The 290th and the reserve 30th Infantry Division then shifted their attacks to the 180th Rifle Division on 4 August. Suffering heavy losses, the 30th Infantry Division broke through and captured the southern part of Staraya Russa. The 30th attacked southwards, towards the rear of the 254th, cutting off its supply and evacuation routes. The 254th now had to fight on two fronts at once: the 290th still attacking from the west, and parts of the 30th from the northeast. The situation threatened the division with encirclement, and on 6 August it was ordered to pull back to the eastern bank of the Lovat River. The division retreated 13 to 17 kilometers and finished on a seven kilometer long line near Pleshakovo and Prismorzhye.[6]

On 6 August it was reassigned to 34th Army in the same front,[7] but this was temporary, and it was soon back in 11th Army.[8]

The 11th and 34th Armies counterattacked south of Lake Ilmen on 12 August. Advancing more than twenty kilometers, the division captured the southern outskirts of Staraya Russa and reached the line of the Polist River by 18 August. However, German counterattacks drove the two armies back to the Lovat, and the 254th reoccupied its former positions there. To its north was the 22nd Rifle Corps, and in the south there was a gap of twelve kilometers between the nearest Soviet unit. On 24 August the German 3rd SS Panzer Division Totenkopf attacked through the gap towards the 254th's left flank and rear. The 254th withdrew northeast of the Pola River, where by 31 August it hurriedly took up defensive positions at Zaostrovye and Vystova, on a twelve kilometer front. At this time, German troops broke through the defenses of the divisions on the flanks of the 254th and it was forced to retreat five to eight kilometers southeast. The division took a line northwest of Pozhaleyevo and west of Nora and Pustynya.[9]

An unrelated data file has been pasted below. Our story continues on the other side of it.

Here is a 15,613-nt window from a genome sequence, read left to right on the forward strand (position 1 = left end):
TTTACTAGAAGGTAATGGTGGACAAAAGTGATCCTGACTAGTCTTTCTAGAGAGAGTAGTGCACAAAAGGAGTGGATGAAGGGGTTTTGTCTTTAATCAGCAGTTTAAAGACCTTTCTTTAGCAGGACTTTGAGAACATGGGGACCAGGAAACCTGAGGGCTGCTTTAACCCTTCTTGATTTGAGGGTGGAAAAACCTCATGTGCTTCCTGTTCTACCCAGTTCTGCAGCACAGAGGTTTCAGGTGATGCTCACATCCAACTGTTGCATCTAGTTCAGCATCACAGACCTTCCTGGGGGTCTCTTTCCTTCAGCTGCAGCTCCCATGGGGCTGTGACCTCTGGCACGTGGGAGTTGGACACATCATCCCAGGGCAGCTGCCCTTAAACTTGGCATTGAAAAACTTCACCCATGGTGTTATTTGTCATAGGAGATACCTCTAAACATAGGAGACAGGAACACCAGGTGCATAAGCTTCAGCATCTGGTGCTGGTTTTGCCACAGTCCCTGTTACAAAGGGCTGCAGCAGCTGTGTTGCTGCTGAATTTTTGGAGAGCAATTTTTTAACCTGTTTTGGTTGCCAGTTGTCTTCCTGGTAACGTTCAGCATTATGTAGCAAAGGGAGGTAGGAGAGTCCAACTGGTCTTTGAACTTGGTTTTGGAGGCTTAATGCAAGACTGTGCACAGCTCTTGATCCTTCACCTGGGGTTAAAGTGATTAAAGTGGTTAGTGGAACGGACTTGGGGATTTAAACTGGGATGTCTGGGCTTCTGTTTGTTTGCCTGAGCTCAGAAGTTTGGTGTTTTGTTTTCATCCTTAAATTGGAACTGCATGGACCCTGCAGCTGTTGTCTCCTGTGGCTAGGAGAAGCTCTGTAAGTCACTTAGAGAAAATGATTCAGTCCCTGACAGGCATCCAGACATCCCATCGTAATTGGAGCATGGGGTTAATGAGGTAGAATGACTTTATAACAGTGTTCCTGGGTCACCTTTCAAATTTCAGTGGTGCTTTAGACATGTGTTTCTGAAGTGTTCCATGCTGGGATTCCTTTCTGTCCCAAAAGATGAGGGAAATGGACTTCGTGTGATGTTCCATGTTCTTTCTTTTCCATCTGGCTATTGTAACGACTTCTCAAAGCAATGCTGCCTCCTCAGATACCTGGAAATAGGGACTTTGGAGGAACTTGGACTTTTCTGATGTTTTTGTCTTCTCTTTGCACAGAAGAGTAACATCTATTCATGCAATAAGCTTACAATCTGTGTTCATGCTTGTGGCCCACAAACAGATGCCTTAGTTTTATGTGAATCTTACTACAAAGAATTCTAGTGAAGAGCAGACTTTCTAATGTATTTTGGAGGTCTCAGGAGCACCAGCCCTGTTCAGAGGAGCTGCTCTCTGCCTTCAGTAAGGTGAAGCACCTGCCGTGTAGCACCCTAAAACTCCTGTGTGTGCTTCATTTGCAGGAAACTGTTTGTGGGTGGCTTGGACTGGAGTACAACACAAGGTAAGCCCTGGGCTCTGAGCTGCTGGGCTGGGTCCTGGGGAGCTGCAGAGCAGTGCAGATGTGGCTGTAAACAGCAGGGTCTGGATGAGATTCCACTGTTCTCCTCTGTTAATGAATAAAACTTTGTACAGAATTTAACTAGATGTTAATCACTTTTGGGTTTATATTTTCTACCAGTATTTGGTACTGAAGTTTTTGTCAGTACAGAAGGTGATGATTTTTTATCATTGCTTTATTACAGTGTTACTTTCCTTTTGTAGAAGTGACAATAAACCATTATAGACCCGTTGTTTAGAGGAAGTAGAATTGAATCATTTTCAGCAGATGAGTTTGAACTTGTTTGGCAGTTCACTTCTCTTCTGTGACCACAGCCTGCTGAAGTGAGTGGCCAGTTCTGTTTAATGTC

The 202nd Rifle Division (the former 202nd Motorized Division) defended on the right of the division, and the 163rd Rifle Division on its left.[10]

First Jassy-Kishinev Offensive

In April, 1944, the 254th was the first Red Army unit to cross the Prut River and enter Romanian territory. Despite the accumulated losses of the past month's campaigning and the difficulties of supply during winter, the Front's obvious next objectives were the cities of Jassy and Kishinev. On 13 April, Gen. I.S. Konev ordered Lt. Gen. K.A. Koroteev to probe the defenses of German IV Corps north of Jassy. He, in turn, ordered Mjr. Gen. Batitsky, who now commanded 73rd Rifle Corps, to organize an assault with the 254th and 294th Rifle Divisions, backed by a handful of tanks from 6th Tank Army. These defenses were held by a 4-battalion battlegroup of the 24th Panzer Division, on a sector anchored on the village strongpoint of Vulturi, 10 km due north of Jassy. The fighting continued for two full days, and despite reinforcements from 116th Rifle Division, the attack made no progress and was shut down.[11]